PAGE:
Monthly Archives: December 2011

Fluffy and spikey Mail, Lots of locks

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The second parcel, which I alluded to in my previous post, was from another Canadian fibre producer.  Val, from Wooly Wool of the West contacted me via Ravelry when she saw my ISO (in search of) postings on various forums.

Merino on Hackle with comb, Diz and Diz Threader.

I spent numerous hours playing with it once I had it secured to a sturdy table.  Firstly, to get the motion down, I combed through  a couple ounces of merino roving that I purchased a while ago that was full of little pieces of hay and grass aka “VM”.

Because Merino does not have a long staple, I found it difficult to use the comb and hackle, but managed to get a small bag of wonderfully soft and nearly vm-free fibre.  I spun a small amount of it and am very happy with the results.

My second attempt, this time with cotswold locks also purchased from Wooly Wool of the West, stashed Firestar & Silk, as well as Lincoln Locks from Neauveau Fiber Arts .  Long, curly locks comb very nicely on my new tools.

Layer 1, Cotswold locks

Cotswold locks, silk & Lincoln locks on Hackle

After two passes, I found that I had made beautifully blended and lofty fibre.

Twice combed locks on Hackle, ready to Diz.

I dizzed off two lengths of wonderful green and sparkly top, which I spun up on a home made top-whorl drop spindle, then plied it together from a centre pull ball.

Combed top, featuring Cotswold, Lincoln, silk & Firestar

Making a wonderful skein of dk weight yarn with lots of halo.

Swamp Yarn

Fluffy Mail, Superwash Club

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In our home, packages are a common occurrence as we all have busy hobbies and crafts that require items that we sometimes can’t get in Edmonton. The best kind of mail that arrives, in my opinion, is the fluffy kind!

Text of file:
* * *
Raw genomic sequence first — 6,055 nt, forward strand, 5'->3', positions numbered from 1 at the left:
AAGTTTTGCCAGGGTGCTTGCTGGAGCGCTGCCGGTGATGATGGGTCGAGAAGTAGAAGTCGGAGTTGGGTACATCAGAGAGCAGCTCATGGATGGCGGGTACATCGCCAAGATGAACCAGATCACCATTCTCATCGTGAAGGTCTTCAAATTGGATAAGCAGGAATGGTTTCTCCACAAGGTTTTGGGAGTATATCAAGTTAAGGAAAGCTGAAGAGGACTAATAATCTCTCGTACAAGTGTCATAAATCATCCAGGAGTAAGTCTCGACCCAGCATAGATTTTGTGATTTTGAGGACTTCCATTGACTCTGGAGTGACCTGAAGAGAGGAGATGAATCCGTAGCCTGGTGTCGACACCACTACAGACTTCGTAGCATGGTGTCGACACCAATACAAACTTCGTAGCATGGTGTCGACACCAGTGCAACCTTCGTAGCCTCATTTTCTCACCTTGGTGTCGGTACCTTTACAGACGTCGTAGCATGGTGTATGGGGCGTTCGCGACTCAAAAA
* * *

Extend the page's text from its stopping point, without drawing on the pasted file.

A couple of nights ago I was handed 2 parcels. One was a small bag from Ontario, it was my first in a 3-month Superwash Fibre club.  It contained a 4 ounces of beautifully dyed Superwash Merino in a braid.

Wool wash, Braid & Cat shadow

It was immediately squished by the women and was claimed by my fibre-addicted Cat, Bubba.

Bubba claims his prize.

When I started searching for a club to join for a monthly fibre fix, I had two conditions:

1. Superwash fibre, so I could spin the yarn and knit it into an easy-to-wash item for sale in my Etsy store.

2. Canadian supplier/producer.

I was very happy to find both of these criteria in one place, The Sweet Sheep, with their ‘Nothin but Superwash Fibre Club‘. I joined the club, 1 – 4oz braid for 3 months, $80 CAD including shipping.  Needless to say I am happy with the first one, and can’t wait to get the next two!

The Sweet Sheep also has a Ravelry group, so I was able to see the spoilers and get quick updates on when the next shipment will take place.  Note: You will need a Ravelry account to see their group page.

Unfortunately I know I will have to wait to spin this braid as I am still knitting away on the Great Canadian Toques (90% complete, hooray!), and because of package #2, Fluffy and Spikey Mail!

The Great Toque Marathon: Update

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K2, P2, K2, P2 has been my thought train for over a week now. Whenever I am not working, driving, cooking or sleeping, I have been knitting the Great Canadian toques.

I can say with great joy, that I have started on my 9th toque in 16 days! I am also very happy to say that my current speed will, in fact, allow me to complete my Xmas knitting in time for the big family get-togethers.

I have not changed the pattern, but I have had to change how I build the toques:

Firstly, I discovered that the balls of Bernat that I purchased, from different stores and different batches, have been plagued with knots and unusual colour changes.  I would suggest to anyone who is going to take on a colour-sensitive project with a variegated yarn to pull out a ball winder or nostepinne to re-wind and ensure that the ball of yarn is worth using.

Secondly, I have started putting on stitch markers from the beginning so I have an easy view of all my stitches and can make sure that I don’t accidentally drop or knit/purl two stitches together. This was a suggestion from my Mum-in-Law who is a wealth of information and a very talented artist!

Be sure to check back for the final details on the project and the free pattern I will be posting.  Happy knitting!